About Jaggery Edit
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Jaggery is the traditional unrefined sugar of India. Although the word is used for the products of both sugarcane and the date palm tree, technically, jaggery refers solely to sugarcane sugar. The sugar made from the sap of the date palm is called gur, and is both more prized and less available outside of the districts where it is made. Hence, outside of these areas, sugarcane jaggery is sometimes called gur to increase its market value. The sago palm and coconut palm are also now tapped for producing jaggery in southern India. In Mexico and South America, similar sugarcane products are known as panela, or piloncillo.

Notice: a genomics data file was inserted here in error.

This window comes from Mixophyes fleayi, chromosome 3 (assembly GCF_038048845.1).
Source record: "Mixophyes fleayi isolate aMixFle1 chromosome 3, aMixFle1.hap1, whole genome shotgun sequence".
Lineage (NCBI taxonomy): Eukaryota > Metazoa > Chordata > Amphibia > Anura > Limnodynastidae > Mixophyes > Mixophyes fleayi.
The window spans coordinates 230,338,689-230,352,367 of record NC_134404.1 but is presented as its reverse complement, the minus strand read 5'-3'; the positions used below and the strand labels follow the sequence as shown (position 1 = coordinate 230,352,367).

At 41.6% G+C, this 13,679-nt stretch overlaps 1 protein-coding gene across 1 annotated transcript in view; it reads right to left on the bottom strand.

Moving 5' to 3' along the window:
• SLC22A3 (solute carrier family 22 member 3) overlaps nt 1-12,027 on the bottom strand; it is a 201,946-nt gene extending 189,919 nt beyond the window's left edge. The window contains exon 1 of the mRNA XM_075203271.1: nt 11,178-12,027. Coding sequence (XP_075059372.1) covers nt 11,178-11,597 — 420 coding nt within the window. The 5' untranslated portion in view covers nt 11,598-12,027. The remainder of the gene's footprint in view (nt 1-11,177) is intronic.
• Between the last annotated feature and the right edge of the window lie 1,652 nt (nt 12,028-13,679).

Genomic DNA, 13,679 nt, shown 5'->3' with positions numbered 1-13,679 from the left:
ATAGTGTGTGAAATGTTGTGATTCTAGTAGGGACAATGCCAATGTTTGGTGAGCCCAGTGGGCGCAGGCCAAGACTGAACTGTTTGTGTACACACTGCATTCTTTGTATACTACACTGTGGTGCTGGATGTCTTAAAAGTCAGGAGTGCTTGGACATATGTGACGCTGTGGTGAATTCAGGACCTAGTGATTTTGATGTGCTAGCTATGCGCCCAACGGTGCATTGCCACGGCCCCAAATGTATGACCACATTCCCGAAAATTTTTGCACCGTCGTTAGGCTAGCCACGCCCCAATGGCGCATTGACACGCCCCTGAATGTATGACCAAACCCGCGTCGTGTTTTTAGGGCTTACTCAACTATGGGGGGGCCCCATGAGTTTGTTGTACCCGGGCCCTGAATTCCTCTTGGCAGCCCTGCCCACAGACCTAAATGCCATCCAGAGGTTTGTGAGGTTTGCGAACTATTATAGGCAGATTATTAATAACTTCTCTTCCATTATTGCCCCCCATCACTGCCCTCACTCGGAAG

All types of the sugar come in blocks or pastes of solidified concentrated sugar syrup heated up to 200 °C. Traditionally, the syrup is made by boiling raw sugarcane juice or palm sap in a large shallow round-bottom vessel as shown here.
Jaggery is considered by some to be a particularly wholesome sugar and, unlike refined sugar, retains more mineral salts. Moreover, the process does not involve chemical agents. Indian Ayurvedic medicine considers jaggery to be beneficial in treating throat and lung infections; Sahu and Saxena found that in rats jaggery can prevent lung damage from particulate matter such as coal and silica dust (1994).
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